Shark Dance (2005)
In this work Dymphna Kerinauia depicts the jilamara (design) which comes from the body painting which accompanied many of the Tiwi ceremonies.
Mixing lines and shapes in natural pigments (yellow, red and white ochre, charcoal), the painting adapts traditional body markings and connect the stories of the collective Tiwi memory. Using a ‘back to basics’ natural ochres that is sourced from the cliffs along the coastlines, this work is the artist Tartuwali (Shark) dance.
In Tiwi dreaming or totem, that is inherited from their father, a Tiwi may not kill or eat their dreaming. Each dreaming has its associated dance, that is used to identify a Tiwi at ceremonies.
Tiwi: Painting with Ochre
Ochre is collected when we go out on country. Arrikirninga (yellow ochre), comes from the earth, on the mainland. We have to dig it up. When we heat up the yellow ochre on the campfire, it changes to yaringa (red ochre). Kirijipuni (white ochre) comes from the cliff faces on the coast. Some artists still use charcoal for black.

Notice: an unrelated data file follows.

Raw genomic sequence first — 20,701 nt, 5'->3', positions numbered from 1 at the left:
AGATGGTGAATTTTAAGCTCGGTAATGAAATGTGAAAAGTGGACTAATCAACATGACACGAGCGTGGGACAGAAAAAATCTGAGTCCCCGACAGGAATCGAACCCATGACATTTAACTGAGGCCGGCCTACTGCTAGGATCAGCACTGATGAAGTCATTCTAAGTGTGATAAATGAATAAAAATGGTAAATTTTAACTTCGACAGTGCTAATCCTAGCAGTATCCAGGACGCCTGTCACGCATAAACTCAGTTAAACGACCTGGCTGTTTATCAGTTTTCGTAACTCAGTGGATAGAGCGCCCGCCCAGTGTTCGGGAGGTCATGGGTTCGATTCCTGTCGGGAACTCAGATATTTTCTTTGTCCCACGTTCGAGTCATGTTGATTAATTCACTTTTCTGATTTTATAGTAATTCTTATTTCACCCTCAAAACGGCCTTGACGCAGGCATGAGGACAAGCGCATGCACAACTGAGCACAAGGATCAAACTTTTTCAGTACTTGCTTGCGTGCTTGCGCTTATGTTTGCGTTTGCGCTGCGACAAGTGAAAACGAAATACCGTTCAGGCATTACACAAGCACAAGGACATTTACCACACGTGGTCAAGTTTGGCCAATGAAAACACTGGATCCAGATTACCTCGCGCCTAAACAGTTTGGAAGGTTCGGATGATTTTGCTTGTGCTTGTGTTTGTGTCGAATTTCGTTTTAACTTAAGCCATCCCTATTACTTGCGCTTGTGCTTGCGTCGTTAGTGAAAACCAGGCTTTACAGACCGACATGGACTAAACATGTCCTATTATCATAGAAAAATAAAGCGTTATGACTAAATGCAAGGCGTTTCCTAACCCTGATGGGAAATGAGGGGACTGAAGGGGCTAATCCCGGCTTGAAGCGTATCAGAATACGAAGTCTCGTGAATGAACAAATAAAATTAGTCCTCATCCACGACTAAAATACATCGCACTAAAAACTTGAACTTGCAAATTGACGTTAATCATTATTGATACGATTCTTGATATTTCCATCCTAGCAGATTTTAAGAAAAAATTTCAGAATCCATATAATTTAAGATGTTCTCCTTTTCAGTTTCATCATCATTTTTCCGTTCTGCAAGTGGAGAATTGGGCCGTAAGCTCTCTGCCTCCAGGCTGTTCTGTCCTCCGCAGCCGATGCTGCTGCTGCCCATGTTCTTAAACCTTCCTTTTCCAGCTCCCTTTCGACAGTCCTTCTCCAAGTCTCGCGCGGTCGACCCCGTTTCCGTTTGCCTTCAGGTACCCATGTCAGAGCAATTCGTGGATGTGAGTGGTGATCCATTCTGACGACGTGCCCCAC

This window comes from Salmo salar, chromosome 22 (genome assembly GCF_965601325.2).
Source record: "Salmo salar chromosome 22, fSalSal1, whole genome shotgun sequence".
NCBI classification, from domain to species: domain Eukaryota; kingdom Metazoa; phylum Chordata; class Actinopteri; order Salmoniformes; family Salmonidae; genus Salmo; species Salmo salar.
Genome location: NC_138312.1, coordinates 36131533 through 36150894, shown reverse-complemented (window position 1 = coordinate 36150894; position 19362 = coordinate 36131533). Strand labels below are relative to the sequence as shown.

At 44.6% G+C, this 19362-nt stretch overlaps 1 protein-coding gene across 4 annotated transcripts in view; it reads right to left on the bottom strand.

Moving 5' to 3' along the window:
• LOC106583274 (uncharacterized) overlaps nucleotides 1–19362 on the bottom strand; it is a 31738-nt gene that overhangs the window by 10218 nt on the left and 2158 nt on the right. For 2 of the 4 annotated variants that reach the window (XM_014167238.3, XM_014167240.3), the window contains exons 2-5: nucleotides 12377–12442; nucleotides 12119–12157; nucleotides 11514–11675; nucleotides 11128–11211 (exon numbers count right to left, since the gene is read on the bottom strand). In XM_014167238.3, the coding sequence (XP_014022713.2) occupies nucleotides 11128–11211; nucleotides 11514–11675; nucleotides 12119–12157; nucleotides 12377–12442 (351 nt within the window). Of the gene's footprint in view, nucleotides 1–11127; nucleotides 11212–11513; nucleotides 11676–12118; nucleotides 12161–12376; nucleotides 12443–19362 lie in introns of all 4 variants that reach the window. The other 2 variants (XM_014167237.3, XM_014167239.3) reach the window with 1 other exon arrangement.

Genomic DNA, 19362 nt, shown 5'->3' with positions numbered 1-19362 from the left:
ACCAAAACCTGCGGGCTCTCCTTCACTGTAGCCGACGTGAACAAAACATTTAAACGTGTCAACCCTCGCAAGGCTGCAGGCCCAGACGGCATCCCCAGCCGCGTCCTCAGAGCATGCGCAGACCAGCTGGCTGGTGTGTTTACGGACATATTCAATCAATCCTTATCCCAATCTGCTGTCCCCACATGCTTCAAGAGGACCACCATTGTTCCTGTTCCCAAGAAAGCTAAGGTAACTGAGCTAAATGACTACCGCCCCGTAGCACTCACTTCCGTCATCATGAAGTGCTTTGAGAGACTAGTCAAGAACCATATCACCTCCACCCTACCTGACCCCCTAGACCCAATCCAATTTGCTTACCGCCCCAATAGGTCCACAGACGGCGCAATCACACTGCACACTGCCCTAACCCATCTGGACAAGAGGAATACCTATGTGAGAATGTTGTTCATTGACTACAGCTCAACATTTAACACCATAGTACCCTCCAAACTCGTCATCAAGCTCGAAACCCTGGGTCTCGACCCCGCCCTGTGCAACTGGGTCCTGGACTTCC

Ochre paintings come from Tiwi ceremonies, where ochre painted jilamara (design) is used for body painting to protect from mapurtiti (spirits of the dead). Each artist has their own style and design, which is used in both art and ceremony.
We sometimes paint with the kayimwagakimi, also known as pwoja, which means bone. It is a traditional Tiwi painting ‘comb’, made from ironwood and is unique to the Tiwi. It’s a special tool for dot painting, Tiwi style. Each comb is hand carved.
Source: Jilamara Arts and Crafts
Region: Melville Island, Tiwi Islands
Dymphna Kerinauia is a strong cultural woman from Tamulampi region of Melville Island that is part of the Tiwi Islands, on the northern tip of Australia. Her Skin group is Anjiluwi (Rain) and her Dance is Tartuwali (Shark).